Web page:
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I haven't said this out loud but being a black man in corporate America stinks. I've had the distinct honor of working in offices surrounded by white people for the better part of 15 years. It hasn't been all bad, but if anyone thinks there isn't still a racial divide, try being one of eight minorities that work in a predominantly white company. The funny thing is it isn't always the big things that make it tough. Sometimes it's the little things that truly make it unbearable. What little things you ask? Well...
My hair shouldn't be a conversation piece. Leave me alone.
You would think some of these folks have never seen dreads before. The ones who have, make statements like "I always wanted to get my hair like that!" Or "is that really your hair?"
Yes, Kimmy, that's my hair and no you can't touch it and for the love of all things culturally appropriated, do not ever, ever, EVER mention that you wanted to get your hair like that.
First, you can't and second just don't. You took my land (I'm one- eighth Cherokee, damn it!) and now you want my hair? Be gone, devil!
Not every black person watches Empire, so stop asking me about it.
Never mind the fact that Empire is one of the worst shows on television, I don't watch it. Stop making assumptions. Ask me about Power and I won't get so offended. That reminds me...
Just because I am your only access to a black person that doesn't mean I am an authority in everything "black."
I don't speak for all black folks. My opinions are my own... for the most part. If you want the black perspective, go get some black friends. Spend quality time with them. Ask them questions about their personal experiences and their struggles. Did I mention you can't touch my hair? Seriously, stop asking.
Since we are on the topic of assumptions...
Yes, I'm black with dreads and tattoos but that doesn't mean I can help you "score" weed or pills. Okay, I totally could, but it's not ok for you to assume. Plus, I don't know you... you look like a damn narc. See, doesn't feel good when people assume things about you, now does it?
If we are friendly in and out of work, that doesn't mean it's ok for you to make thinly veiled racist jokes.
Listen, no matter how many laughs we share or beers we may drink it will never be ok for you to put on your best step in fetch it voice when imitating Michael Smith and Jemelle Hill on ESPN. I get it. They can be a bit much at times, but that doesn’t make it ok to “yesa masa” as you make fun of them. As I told my boss as he danced around like an idiot in front of me (he thought this was hilarious) that’s never ever going to be ok.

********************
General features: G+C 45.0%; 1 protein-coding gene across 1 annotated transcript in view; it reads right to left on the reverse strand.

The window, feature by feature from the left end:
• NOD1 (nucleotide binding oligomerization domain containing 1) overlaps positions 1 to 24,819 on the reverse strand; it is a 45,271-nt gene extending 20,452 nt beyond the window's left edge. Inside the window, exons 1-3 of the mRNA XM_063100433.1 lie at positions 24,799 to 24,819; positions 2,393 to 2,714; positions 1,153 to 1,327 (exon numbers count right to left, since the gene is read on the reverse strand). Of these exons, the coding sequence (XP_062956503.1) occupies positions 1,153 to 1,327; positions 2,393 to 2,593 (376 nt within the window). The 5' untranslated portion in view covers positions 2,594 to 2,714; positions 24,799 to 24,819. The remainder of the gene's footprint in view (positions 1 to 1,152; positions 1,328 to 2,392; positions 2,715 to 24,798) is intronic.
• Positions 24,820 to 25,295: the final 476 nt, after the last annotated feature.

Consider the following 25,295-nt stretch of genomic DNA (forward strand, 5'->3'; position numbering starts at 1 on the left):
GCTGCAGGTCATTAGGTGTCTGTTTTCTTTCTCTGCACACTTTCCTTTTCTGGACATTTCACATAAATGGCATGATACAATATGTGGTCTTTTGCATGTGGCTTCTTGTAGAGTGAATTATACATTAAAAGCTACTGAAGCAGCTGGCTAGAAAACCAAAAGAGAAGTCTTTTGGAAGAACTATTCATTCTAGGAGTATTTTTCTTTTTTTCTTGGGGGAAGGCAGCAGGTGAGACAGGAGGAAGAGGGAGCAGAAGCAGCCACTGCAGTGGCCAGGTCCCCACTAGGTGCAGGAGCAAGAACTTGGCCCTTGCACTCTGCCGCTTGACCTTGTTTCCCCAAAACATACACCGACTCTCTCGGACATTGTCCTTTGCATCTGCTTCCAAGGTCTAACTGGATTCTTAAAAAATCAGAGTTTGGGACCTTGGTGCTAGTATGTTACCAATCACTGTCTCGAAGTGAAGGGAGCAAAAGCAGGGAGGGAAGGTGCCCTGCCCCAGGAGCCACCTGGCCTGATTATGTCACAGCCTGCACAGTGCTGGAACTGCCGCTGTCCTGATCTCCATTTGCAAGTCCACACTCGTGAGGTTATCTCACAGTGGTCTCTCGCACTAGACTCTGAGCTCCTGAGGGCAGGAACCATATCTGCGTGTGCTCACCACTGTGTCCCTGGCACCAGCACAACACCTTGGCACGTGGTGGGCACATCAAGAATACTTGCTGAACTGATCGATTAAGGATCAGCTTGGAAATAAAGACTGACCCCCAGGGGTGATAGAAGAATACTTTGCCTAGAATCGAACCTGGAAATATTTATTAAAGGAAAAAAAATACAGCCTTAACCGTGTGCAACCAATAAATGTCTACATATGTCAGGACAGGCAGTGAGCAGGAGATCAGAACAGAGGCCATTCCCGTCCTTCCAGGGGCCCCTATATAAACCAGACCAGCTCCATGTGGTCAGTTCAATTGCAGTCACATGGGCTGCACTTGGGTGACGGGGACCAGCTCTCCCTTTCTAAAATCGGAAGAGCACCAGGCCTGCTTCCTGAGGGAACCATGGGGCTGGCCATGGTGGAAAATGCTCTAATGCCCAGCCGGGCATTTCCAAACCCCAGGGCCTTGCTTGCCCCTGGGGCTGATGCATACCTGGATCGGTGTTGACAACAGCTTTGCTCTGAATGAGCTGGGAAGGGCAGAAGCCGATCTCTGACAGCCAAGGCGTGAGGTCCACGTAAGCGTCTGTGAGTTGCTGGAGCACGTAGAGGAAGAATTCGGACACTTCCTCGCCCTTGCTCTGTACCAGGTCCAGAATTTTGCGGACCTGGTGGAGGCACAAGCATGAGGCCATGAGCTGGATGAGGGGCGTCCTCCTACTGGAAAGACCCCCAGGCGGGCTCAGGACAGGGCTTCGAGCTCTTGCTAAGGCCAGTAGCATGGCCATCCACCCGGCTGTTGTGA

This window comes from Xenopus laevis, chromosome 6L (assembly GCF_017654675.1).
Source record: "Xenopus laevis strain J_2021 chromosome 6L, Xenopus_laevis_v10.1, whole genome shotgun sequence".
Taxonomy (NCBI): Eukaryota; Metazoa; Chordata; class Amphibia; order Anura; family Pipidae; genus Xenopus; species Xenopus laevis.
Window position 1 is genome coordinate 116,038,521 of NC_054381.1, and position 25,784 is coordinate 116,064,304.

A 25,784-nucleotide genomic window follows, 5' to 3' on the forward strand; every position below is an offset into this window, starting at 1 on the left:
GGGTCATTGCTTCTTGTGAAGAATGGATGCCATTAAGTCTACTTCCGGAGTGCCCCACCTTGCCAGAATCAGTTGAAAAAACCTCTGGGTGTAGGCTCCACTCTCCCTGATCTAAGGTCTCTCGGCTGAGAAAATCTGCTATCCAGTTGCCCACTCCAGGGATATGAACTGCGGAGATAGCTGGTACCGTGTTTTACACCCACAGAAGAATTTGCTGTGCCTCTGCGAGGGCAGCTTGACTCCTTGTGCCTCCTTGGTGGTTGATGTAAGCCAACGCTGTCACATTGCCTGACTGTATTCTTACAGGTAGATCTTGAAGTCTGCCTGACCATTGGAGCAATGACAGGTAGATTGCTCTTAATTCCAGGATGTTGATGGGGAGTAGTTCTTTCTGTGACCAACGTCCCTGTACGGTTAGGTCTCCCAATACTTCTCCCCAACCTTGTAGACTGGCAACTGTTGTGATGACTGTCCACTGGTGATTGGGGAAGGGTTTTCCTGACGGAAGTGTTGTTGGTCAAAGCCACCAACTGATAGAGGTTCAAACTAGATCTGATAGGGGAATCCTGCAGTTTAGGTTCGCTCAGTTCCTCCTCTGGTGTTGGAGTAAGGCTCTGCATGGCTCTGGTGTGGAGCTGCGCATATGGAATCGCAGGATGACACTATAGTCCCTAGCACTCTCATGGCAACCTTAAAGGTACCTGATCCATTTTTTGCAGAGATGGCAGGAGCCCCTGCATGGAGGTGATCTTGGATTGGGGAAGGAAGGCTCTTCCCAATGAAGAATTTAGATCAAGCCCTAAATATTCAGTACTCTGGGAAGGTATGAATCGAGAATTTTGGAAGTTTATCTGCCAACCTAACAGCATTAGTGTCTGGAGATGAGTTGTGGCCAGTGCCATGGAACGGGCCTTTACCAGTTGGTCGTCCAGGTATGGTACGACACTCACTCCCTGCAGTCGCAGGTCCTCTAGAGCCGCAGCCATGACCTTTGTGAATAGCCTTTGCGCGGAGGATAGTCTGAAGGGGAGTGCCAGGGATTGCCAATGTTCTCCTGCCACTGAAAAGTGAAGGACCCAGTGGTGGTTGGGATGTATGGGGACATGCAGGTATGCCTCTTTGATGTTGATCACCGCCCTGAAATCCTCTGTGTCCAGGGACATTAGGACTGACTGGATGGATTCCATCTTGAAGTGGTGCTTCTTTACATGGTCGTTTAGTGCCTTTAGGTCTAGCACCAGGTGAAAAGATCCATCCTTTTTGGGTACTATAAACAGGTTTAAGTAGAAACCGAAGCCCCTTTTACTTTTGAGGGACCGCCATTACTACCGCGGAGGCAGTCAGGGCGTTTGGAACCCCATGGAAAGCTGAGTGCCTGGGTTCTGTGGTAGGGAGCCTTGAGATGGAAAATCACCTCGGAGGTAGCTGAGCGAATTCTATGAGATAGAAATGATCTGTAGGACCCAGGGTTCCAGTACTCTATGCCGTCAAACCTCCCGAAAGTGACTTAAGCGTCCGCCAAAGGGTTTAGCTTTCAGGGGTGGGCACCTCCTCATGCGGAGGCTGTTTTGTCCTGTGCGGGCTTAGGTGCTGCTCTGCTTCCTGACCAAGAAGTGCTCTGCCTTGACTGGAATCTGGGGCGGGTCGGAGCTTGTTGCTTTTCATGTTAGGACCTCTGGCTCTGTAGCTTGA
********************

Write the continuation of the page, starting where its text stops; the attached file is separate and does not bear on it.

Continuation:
And last (not really, I could go all day) but not least (I think this just became a series!)...
Shake my hand like a grown-up, you are NOT my homeboy, home slice, home skillet, or whatever the kids call it these days.
Seriously, this is one of the most patronizing things you can do. You’re not making me feel more comfortable or whatever madness you tell yourself when you think this is appropriate behavior. You are just showing me and everyone watching that you don’t respect me as an equal and I am not to be taken seriously.
You may be thinking, "That’s preposterous!" as you straighten your monocle and eat your boiled goose (sorry, my only frame of reference for what white people do when they relax is Lonely Island songs and Downton Abby), but think of it this way: would you walk up to your boss and try to go into a choreographed dance routine as if you had just been introduced as a player in the starting lineup at an Oklahoma City Thunder game to greet them? Yeah, I didn't think so.
I could go on but I won't. Besides, this can't be a series of pieces if I give it all away the first time now, can it? In the end, I hope that you walk away from this and realize that you really aren't as hip as you think you are. If you take five seconds to think before you interact it will go a long way towards making you look a bit less like a jackass.